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Lettris is a curious tetris-clone game where all the bricks have the same square shape but different content. Each square carries a letter. To make squares disappear and save space for other squares you have to assemble English words (left, right, up, down) from the falling squares.
Boggle gives you 3 minutes to find as many words (3 letters or more) as you can in a grid of 16 letters. You can also try the grid of 16 letters. Letters must be adjacent and longer words score better. See if you can get into the grid Hall of Fame !
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In 1993 John Carroll (1916 - 2003) published "Human cognitive abilities: A survey of factor-analytic studies", which outlined his hierarchical, Three-Stratum Theory of cognitive abilities.  The theory is based on a factor analytic study of correlation of individual differences variables from measures including psychological tests, school marks, and competence ratings. The factor analysis suggests three layers or strata, with each layer attempting to account for the variation in factor loadings at the next lower level. Thus, the three strata are defined as representing narrow, broad, and general cognitive ability.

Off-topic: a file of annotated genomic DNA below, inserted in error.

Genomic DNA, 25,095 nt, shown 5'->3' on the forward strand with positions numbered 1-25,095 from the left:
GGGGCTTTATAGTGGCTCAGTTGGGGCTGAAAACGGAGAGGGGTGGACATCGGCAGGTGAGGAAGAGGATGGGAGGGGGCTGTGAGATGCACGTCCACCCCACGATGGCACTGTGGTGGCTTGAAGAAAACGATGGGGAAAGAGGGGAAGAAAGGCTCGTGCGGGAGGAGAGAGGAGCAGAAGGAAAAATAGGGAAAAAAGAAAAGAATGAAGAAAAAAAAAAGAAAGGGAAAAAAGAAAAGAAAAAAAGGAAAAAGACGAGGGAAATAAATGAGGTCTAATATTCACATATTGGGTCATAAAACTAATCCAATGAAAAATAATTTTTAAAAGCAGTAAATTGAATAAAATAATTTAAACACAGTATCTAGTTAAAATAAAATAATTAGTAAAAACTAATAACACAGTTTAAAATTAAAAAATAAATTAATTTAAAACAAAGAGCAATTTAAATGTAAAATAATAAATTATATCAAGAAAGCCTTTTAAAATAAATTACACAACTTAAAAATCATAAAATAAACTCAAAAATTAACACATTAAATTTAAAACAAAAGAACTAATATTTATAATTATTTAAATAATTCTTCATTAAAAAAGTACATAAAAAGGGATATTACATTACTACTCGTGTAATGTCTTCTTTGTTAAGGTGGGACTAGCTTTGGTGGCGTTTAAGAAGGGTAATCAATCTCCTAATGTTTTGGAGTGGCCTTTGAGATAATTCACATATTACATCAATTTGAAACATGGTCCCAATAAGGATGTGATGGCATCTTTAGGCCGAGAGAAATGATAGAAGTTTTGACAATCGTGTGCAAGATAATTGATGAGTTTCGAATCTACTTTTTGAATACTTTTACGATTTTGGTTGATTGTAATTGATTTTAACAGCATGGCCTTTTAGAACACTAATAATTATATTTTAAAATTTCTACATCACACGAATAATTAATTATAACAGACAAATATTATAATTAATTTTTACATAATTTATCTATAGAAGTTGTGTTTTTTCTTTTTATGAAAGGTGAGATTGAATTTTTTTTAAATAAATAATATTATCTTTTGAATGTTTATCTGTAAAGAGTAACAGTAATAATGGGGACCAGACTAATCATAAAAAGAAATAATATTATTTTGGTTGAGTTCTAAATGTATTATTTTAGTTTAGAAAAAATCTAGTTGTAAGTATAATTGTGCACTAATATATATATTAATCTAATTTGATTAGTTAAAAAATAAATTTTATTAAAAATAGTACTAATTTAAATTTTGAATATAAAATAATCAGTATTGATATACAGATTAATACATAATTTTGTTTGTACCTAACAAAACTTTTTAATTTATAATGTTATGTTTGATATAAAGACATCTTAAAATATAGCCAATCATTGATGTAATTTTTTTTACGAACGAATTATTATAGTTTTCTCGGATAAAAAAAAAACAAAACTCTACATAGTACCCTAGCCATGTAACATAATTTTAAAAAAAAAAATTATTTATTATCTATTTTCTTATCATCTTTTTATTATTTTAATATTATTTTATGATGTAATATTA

Carroll argues that factors are not mere artifacts of a mathematical process. The factors do describe stable and observable differences among individuals in the performance of tasks. The existence of physiological explanations for the differences in ability (e.g., muscle firing rates) does nothing to limit the effectiveness of factors in accounting for behavioral differences.
Carroll proposes a taxonomic dimension in the distinction between level factors and speed factors. The tasks that contribute to the identification or level factors can be sorted by difficulty and individuals differentiated by whether they have acquired the skill to perform the tasks. Tasks that contribute to speed factors are distinguished by the relative speed with which individuals can complete them. Carroll suggests that the distinction between level and speed factors may be the broadest taxonomy of cognitive tasks that can be offered. Carroll distinguishes his hierarchical approach from taxonomic approaches such as Guilford’s Structure of Intellect model (three-dimensional model with contents, operations, and products).